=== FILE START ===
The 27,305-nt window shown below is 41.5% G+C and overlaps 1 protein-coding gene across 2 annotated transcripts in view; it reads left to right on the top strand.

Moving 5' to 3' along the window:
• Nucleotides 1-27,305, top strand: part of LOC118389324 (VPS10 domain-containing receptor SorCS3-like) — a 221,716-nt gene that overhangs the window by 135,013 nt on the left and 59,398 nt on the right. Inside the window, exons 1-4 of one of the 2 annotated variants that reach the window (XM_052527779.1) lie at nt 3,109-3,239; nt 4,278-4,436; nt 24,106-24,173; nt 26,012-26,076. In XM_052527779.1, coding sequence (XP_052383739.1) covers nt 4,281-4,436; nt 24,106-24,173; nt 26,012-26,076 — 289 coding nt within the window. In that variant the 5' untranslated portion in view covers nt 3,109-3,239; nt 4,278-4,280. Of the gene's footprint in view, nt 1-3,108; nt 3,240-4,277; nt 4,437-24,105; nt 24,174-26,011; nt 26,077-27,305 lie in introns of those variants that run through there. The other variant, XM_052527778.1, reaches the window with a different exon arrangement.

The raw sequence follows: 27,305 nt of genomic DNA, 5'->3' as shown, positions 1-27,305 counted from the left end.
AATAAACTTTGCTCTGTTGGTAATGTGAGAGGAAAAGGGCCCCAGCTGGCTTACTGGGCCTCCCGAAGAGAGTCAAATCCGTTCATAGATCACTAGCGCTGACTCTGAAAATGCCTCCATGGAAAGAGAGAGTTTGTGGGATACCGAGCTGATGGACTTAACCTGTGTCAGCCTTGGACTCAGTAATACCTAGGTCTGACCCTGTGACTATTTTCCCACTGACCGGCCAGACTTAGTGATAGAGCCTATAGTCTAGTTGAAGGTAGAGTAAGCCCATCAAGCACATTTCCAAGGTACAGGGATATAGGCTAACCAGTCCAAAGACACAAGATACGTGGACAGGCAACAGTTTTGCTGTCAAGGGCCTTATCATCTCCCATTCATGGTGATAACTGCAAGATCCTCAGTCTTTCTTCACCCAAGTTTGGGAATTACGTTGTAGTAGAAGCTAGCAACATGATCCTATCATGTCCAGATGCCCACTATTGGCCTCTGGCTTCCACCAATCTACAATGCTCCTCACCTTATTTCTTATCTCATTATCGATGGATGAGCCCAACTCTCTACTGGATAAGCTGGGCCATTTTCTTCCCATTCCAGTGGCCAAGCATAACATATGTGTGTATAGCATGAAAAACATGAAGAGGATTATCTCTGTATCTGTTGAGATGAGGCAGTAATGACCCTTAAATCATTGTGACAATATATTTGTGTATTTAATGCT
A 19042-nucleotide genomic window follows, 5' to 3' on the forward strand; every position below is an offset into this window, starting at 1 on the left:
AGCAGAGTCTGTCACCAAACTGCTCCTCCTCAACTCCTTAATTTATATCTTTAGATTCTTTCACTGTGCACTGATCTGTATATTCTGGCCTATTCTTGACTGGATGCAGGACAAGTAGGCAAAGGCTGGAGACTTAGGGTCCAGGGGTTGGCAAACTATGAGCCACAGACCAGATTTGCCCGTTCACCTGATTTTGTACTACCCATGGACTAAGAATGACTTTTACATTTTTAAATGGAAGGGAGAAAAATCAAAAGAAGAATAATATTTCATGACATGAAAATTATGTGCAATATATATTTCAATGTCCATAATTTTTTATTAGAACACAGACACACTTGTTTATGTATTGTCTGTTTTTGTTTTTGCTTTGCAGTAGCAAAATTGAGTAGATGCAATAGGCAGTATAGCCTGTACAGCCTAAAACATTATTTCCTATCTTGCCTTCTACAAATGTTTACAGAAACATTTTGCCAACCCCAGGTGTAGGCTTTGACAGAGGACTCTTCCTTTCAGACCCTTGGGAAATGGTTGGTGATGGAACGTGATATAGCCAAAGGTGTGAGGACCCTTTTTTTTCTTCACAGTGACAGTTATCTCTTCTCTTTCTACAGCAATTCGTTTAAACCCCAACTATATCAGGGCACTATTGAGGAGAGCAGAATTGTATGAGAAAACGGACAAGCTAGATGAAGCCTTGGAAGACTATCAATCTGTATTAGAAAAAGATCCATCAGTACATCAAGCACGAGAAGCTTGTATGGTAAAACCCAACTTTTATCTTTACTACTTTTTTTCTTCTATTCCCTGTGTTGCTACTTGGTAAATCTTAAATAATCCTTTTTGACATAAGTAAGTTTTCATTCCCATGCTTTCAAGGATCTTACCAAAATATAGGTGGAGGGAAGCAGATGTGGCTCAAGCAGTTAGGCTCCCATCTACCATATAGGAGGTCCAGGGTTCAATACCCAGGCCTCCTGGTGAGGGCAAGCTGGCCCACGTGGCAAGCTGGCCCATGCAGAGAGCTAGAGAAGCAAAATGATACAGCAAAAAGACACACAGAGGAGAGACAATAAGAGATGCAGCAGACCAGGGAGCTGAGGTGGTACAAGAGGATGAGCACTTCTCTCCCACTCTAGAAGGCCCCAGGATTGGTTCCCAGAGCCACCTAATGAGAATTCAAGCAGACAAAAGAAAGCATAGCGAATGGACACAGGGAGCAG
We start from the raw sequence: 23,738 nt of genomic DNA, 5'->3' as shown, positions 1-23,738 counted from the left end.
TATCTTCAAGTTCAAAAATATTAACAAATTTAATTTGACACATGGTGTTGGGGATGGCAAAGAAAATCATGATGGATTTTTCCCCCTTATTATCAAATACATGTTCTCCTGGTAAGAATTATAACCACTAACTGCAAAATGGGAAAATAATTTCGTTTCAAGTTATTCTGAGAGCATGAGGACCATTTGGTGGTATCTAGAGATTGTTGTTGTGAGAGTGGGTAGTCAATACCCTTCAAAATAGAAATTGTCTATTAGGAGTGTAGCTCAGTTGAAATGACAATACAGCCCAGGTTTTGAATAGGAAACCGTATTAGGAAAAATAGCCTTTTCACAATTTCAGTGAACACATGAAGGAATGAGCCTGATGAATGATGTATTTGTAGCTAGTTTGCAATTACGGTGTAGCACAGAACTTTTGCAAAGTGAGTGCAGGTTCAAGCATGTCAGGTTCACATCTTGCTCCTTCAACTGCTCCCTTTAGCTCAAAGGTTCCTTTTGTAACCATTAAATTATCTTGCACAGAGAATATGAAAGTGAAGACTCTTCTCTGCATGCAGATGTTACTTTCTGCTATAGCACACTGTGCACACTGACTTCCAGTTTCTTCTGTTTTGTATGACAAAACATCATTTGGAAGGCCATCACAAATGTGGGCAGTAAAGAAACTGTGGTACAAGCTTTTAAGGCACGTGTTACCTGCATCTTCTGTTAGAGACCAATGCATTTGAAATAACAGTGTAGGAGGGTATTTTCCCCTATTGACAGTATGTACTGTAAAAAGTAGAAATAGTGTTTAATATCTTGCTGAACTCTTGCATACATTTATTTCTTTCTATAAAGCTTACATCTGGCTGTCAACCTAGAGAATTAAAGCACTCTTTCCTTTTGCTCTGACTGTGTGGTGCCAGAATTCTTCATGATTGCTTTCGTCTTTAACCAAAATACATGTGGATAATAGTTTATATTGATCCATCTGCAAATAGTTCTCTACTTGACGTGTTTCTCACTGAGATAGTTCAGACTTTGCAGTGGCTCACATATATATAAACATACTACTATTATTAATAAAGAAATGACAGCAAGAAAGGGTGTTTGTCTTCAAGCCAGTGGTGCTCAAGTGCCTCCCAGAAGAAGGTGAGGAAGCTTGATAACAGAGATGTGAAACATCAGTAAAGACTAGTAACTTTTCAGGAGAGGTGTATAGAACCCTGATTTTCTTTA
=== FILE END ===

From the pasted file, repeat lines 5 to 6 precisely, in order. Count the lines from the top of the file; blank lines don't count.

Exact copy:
AATAAACTTTGCTCTGTTGGTAATGTGAGAGGAAAAGGGCCCCAGCTGGCTTACTGGGCCTCCCGAAGAGAGTCAAATCCGTTCATAGATCACTAGCGCTGACTCTGAAAATGCCTCCATGGAAAGAGAGAGTTTGTGGGATACCGAGCTGATGGACTTAACCTGTGTCAGCCTTGGACTCAGTAATACCTAGGTCTGACCCTGTGACTATTTTCCCACTGACCGGCCAGACTTAGTGATAGAGCCTATAGTCTAGTTGAAGGTAGAGTAAGCCCATCAAGCACATTTCCAAGGTACAGGGATATAGGCTAACCAGTCCAAAGACACAAGATACGTGGACAGGCAACAGTTTTGCTGTCAAGGGCCTTATCATCTCCCATTCATGGTGATAACTGCAAGATCCTCAGTCTTTCTTCACCCAAGTTTGGGAATTACGTTGTAGTAGAAGCTAGCAACATGATCCTATCATGTCCAGATGCCCACTATTGGCCTCTGGCTTCCACCAATCTACAATGCTCCTCACCTTATTTCTTATCTCATTATCGATGGATGAGCCCAACTCTCTACTGGATAAGCTGGGCCATTTTCTTCCCATTCCAGTGGCCAAGCATAACATATGTGTGTATAGCATGAAAAACATGAAGAGGATTATCTCTGTATCTGTTGAGATGAGGCAGTAATGACCCTTAAATCATTGTGACAATATATTTGTGTATTTAATGCT
A 19042-nucleotide genomic window follows, 5' to 3' on the forward strand; every position below is an offset into this window, starting at 1 on the left: